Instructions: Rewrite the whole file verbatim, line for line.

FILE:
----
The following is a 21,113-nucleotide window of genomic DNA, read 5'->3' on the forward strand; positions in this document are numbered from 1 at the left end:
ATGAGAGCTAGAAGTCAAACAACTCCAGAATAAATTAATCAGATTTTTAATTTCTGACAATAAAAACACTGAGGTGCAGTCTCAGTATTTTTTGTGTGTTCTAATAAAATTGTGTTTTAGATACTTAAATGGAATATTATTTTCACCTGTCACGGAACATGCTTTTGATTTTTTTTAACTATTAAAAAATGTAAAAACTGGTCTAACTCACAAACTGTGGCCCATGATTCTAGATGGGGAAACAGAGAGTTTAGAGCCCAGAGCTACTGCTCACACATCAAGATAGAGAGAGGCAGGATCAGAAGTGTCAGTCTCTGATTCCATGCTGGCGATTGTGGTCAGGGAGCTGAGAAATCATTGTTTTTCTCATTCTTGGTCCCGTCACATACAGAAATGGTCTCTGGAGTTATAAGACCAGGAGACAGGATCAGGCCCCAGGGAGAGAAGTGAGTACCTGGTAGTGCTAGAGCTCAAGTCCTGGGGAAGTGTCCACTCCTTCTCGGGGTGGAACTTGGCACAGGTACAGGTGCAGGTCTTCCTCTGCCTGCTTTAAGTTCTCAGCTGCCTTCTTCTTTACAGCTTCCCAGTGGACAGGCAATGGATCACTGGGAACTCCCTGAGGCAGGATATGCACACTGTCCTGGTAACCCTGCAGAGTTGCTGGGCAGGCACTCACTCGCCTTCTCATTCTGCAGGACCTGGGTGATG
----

The following is a 21,113-nucleotide window of genomic DNA, read 5'->3' on the forward strand; positions in this document are numbered from 1 at the left end:
ATGAGAGCTAGAAGTCAAACAACTCCAGAATAAATTAATCAGATTTTTAATTTCTGACAATAAAAACACTGAGGTGCAGTCTCAGTATTTTTTGTGTGTTCTAATAAAATTGTGTTTTAGATACTTAAATGGAATATTATTTTCACCTGTCACGGAACATGCTTTTGATTTTTTTTAACTATTAAAAAATGTAAAAACTGGTCTAACTCACAAACTGTGGCCCATGATTCTAGATGGGGAAACAGAGAGTTTAGAGCCCAGAGCTACTGCTCACACATCAAGATAGAGAGAGGCAGGATCAGAAGTGTCAGTCTCTGATTCCATGCTGGCGATTGTGGTCAGGGAGCTGAGAAATCATTGTTTTTCTCATTCTTGGTCCCGTCACATACAGAAATGGTCTCTGGAGTTATAAGACCAGGAGACAGGATCAGGCCCCAGGGAGAGAAGTGAGTACCTGGTAGTGCTAGAGCTCAAGTCCTGGGGAAGTGTCCACTCCTTCTCGGGGTGGAACTTGGCACAGGTACAGGTGCAGGTCTTCCTCTGCCTGCTTTAAGTTCTCAGCTGCCTTCTTCTTTACAGCTTCCCAGTGGACAGGCAATGGATCACTGGGAACTCCCTGAGGCAGGATATGCACACTGTCCTGGTAACCCTGCAGAGTTGCTGGGCAGGCACTCACTCGCCTTCTCATTCTGCAGGACCTGGGTGATG